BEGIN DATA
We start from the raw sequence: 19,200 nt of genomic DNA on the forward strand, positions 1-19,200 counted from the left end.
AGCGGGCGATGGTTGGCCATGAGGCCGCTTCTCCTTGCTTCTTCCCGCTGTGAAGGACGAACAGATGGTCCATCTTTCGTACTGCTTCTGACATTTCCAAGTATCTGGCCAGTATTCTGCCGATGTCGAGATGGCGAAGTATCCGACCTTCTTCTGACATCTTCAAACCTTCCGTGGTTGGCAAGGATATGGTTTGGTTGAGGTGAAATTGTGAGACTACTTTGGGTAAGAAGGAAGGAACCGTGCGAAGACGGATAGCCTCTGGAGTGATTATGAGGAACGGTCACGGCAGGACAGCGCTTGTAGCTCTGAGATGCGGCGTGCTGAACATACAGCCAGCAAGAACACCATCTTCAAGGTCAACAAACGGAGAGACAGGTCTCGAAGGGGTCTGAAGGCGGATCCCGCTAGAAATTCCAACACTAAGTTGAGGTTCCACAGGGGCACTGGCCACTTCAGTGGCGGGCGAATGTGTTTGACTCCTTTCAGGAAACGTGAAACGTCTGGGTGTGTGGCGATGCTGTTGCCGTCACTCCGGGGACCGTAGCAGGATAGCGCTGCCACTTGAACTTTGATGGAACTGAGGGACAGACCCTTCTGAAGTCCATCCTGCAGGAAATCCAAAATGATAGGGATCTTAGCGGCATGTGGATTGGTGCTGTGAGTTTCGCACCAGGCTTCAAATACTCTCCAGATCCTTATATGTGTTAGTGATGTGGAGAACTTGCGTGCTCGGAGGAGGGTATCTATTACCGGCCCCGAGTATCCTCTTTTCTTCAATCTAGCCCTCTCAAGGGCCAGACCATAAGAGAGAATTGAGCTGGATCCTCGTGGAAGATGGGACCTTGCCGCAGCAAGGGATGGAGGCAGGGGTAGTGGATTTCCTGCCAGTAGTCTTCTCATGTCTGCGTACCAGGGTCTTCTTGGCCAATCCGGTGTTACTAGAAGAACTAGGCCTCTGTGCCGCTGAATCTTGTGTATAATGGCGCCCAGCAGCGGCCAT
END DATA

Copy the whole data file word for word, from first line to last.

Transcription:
We start from the raw sequence: 19,200 nt of genomic DNA on the forward strand, positions 1-19,200 counted from the left end.
AGCGGGCGATGGTTGGCCATGAGGCCGCTTCTCCTTGCTTCTTCCCGCTGTGAAGGACGAACAGATGGTCCATCTTTCGTACTGCTTCTGACATTTCCAAGTATCTGGCCAGTATTCTGCCGATGTCGAGATGGCGAAGTATCCGACCTTCTTCTGACATCTTCAAACCTTCCGTGGTTGGCAAGGATATGGTTTGGTTGAGGTGAAATTGTGAGACTACTTTGGGTAAGAAGGAAGGAACCGTGCGAAGACGGATAGCCTCTGGAGTGATTATGAGGAACGGTCACGGCAGGACAGCGCTTGTAGCTCTGAGATGCGGCGTGCTGAACATACAGCCAGCAAGAACACCATCTTCAAGGTCAACAAACGGAGAGACAGGTCTCGAAGGGGTCTGAAGGCGGATCCCGCTAGAAATTCCAACACTAAGTTGAGGTTCCACAGGGGCACTGGCCACTTCAGTGGCGGGCGAATGTGTTTGACTCCTTTCAGGAAACGTGAAACGTCTGGGTGTGTGGCGATGCTGTTGCCGTCACTCCGGGGACCGTAGCAGGATAGCGCTGCCACTTGAACTTTGATGGAACTGAGGGACAGACCCTTCTGAAGTCCATCCTGCAGGAAATCCAAAATGATAGGGATCTTAGCGGCATGTGGATTGGTGCTGTGAGTTTCGCACCAGGCTTCAAATACTCTCCAGATCCTTATATGTGTTAGTGATGTGGAGAACTTGCGTGCTCGGAGGAGGGTATCTATTACCGGCCCCGAGTATCCTCTTTTCTTCAATCTAGCCCTCTCAAGGGCCAGACCATAAGAGAGAATTGAGCTGGATCCTCGTGGAAGATGGGACCTTGCCGCAGCAAGGGATGGAGGCAGGGGTAGTGGATTTCCTGCCAGTAGTCTTCTCATGTCTGCGTACCAGGGTCTTCTTGGCCAATCCGGTGTTACTAGAAGAACTAGGCCTCTGTGCCGCTGAATCTTGTGTATAATGGCGCCCAGCAGCGGCCAT